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Break-up of First Family Intrigues Argentines

June 5, 1990

BUENOS AIRES, Argentina (AP) _ The marriage of President Carlos Menem and his wife Zulema had the trappings of a fairy tale.

Children of Syrian immigrants, they met during a visit to the old country, married after a whirlwind courtship and raised a son and daughter while Menem’s political star took him from a jail cell to a governor’s mansion to the presidency.

Now, as they are on the verge of a very public break-up, their actions are the stuff of soap operas.

Mrs. Menem denounces the father of her children as a ″womanizer″ and fires political broadsides at her husband. Menem’s social policies are inhuman, she says, his economic plan doomed and his staff corrupt.

After complaining earlier this year that telephones at the presidential residence were tapped, Mrs. Menem walked out. Last month, Menem did the same and has since slept in government offices and the apartments of friends.

Magazines and newspapers have had a field day covering the story, with juicy facts and rumors splashed on covers and front pages.

Menem is laying legal groundwork to boot Mrs. Menem from the residence if she won’t leave on her own.

The whole affair is ″grotesque,″ says Menem, 59. He usually refuses to comment on developments, but said ″I don’t know whether to get mad or laugh″ when asked about her claim he has been ″kidnapped″ by his aides.

Mrs. Menem, 46, declined through her press secretary to be interviewed on the subject.

Residents of this nominally Roman Catholic nation seem intrigued but hardly scandalized by the marital feud. Menem-watchers say it hasn’t affected his policies, public image or relations with the church.

″Everyone knows their last reconciliation was a political act to help him win the election″ in May 1989, said Nolberto Fernandez, editor of the celebrity magazine ″La Revista.″

″It’s not a political ‘problem’ for him,″ said pollster Manuel Mora y Araujo. ″That’s what she would like it to be, but so far she hasn’t been successful in making it one.″

The Menems have had a stormy relationship for years. Both are ambitious, determined, quick-tongued and hot-tempered.

An avid sportsman who races speedboats and rally cars, Menem has made no secret of his attraction to other women. Mrs. Menem, a striking blonde, has been linked with other men.

By some accounts, their marriage in October 1966 was arranged by their Moslem parents. Menem was reported to have been in love with a young divorcee he continued to see for years after the wedding.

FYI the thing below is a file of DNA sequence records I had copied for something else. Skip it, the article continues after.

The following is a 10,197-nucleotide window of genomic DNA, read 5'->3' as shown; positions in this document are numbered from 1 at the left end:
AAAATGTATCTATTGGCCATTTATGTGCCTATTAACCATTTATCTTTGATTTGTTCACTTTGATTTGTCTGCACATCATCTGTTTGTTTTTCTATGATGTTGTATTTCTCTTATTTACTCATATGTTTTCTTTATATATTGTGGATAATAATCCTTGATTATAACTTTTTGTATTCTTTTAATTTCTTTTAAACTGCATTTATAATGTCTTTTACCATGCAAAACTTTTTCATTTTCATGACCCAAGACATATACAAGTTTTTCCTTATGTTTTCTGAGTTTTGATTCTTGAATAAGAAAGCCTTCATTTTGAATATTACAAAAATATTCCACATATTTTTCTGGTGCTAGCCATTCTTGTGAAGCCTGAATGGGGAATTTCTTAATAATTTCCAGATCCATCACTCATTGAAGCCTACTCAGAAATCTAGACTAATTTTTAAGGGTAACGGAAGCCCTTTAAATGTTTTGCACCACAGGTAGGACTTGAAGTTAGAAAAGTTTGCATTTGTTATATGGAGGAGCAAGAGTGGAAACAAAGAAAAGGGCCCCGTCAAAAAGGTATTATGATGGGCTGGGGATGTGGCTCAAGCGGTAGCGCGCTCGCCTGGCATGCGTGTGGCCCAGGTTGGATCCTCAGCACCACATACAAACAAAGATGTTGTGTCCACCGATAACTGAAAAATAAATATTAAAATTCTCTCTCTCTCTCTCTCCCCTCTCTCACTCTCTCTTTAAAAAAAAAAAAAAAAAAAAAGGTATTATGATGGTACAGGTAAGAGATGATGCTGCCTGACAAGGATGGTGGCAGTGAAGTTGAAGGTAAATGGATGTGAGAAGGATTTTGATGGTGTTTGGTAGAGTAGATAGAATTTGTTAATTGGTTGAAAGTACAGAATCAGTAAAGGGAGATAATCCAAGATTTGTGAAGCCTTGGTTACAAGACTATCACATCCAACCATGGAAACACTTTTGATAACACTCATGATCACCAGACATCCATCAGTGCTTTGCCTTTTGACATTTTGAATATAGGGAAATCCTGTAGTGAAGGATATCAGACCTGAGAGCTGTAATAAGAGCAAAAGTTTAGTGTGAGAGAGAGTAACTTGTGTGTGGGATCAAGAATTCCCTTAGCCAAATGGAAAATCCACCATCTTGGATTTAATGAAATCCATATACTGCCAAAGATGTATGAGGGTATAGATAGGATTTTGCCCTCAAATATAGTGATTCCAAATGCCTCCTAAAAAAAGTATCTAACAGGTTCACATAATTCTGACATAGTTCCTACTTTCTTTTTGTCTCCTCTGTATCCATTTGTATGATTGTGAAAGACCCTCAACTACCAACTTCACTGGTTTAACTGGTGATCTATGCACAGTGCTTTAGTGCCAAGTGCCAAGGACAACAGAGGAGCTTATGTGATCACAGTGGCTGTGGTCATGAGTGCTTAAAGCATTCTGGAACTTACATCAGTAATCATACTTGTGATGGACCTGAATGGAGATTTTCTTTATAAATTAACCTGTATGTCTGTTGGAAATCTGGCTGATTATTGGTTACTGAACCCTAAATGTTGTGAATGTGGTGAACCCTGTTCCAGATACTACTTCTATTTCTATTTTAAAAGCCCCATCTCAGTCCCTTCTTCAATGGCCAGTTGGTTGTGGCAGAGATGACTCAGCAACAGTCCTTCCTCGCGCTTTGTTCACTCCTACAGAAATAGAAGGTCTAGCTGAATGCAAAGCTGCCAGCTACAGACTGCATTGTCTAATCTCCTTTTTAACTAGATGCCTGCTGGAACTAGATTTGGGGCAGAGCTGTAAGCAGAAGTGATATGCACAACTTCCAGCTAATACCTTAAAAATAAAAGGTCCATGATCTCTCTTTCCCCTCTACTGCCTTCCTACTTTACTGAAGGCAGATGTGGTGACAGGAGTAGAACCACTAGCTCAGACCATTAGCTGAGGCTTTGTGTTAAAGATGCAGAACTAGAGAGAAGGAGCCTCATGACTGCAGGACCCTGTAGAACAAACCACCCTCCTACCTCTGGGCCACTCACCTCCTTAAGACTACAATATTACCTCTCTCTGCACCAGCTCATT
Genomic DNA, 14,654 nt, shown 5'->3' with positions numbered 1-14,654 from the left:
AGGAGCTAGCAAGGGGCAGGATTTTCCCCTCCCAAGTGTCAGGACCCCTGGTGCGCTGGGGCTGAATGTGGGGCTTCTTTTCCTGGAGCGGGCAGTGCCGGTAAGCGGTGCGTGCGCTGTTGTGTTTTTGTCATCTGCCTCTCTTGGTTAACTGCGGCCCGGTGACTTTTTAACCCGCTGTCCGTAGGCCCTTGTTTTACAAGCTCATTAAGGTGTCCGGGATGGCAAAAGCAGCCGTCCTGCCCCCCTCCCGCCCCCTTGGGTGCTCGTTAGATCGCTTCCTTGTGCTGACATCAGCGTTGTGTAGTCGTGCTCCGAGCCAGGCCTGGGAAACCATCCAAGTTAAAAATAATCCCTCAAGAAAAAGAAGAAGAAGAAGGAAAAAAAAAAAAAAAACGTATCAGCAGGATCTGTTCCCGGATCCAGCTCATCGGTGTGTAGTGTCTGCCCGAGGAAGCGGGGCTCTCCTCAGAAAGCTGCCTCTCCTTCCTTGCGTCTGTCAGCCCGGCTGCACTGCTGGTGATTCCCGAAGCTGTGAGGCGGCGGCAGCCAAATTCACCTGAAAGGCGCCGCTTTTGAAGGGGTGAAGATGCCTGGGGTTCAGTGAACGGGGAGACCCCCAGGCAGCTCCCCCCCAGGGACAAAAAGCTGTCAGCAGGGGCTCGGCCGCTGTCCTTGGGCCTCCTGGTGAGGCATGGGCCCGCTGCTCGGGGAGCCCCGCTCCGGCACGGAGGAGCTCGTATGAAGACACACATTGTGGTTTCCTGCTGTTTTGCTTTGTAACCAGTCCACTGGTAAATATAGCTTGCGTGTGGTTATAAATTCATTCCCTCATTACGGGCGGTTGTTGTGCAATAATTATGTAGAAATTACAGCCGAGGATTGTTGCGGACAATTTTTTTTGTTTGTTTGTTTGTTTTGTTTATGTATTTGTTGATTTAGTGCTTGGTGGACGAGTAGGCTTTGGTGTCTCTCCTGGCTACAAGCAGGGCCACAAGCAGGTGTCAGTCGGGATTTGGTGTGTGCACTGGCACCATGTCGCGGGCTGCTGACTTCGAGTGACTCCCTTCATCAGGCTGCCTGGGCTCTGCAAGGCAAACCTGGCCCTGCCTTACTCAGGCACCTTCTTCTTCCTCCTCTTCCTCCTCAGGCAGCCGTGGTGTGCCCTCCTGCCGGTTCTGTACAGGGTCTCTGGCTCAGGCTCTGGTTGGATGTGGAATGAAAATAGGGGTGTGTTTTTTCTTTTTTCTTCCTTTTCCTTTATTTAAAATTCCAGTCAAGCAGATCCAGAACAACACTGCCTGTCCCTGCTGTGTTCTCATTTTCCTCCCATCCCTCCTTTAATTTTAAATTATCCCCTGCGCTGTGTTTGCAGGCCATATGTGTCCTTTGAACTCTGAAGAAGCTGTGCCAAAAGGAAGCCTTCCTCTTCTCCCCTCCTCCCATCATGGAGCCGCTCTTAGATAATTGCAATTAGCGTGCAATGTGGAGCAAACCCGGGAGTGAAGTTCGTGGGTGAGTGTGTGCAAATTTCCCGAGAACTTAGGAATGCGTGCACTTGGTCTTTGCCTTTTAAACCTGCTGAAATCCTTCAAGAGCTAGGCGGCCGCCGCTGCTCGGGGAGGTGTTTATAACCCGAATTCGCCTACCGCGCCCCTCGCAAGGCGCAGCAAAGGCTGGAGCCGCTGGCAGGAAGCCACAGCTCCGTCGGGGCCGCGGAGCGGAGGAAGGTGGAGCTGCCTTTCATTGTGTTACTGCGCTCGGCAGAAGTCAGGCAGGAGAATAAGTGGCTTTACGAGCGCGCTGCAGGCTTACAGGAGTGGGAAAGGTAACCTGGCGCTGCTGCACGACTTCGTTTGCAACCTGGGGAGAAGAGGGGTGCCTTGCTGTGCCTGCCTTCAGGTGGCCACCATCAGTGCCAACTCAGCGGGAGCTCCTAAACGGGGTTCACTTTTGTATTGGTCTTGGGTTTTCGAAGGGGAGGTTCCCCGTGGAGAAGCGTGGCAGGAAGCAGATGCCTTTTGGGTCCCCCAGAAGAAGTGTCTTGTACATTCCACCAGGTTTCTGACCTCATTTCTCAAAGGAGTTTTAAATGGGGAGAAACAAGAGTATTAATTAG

Following the March 1976 coup that toppled President Isabel Peron, Menem, a provincial governor and leading member of the populist Peronist Party, was jailed for three years, then put under house arrest.

The couple did not get together immediately after his release. When they did, they split up again in 1984. A second reconciliation, at the urging of papal nuncio Ubaldo Calabresi, came four years later on the eve of a crucial primary election.

Politics, not love, seems at the heart of their conflict.

″She wants a formal political position and he refuses to give her one,″ said a Peronist official, who commented on condition his name not be disclosed.

During the election campaign, the First Lady-to-be tried to evoke comparisons with Evita, the wife of Juan Peron who helped him win election as president in 1946 and endeared herself to millions of poor Argentines with her charitable works. Menem did not help; the effort flopped.

Mrs. Menem, a Moslem who has hinted her husband’s conversion to Catholicism - the state religion to which all presidents must adhere - was something less than an act of faith, also said during the campaign:

″I support Carlos Menem, but I want people to know I’m not here just as a symbol. I’m going to act. I’m going to do things. I’m going to work.″

During the 11 months of Menem’s presidency, Mrs. Menem has raised funds for schools and hospitals. But while her sister and cousin have been appointed to high posts, she has not.

Asked whether Mrs. Menem’s connections with labor leader Saul Ubaldini, retired army rebel Col. Mohamed Ali Seineldin and other influential critics of her husband eventually might force Menem to see things her way, the Peronist official said:

″Not at all. It’s not just that Menem has stood up to tougher opponents as much as he never ‘gives’ anything to anybody. Sometimes, he seems to. With her, he’s not even pretending.″

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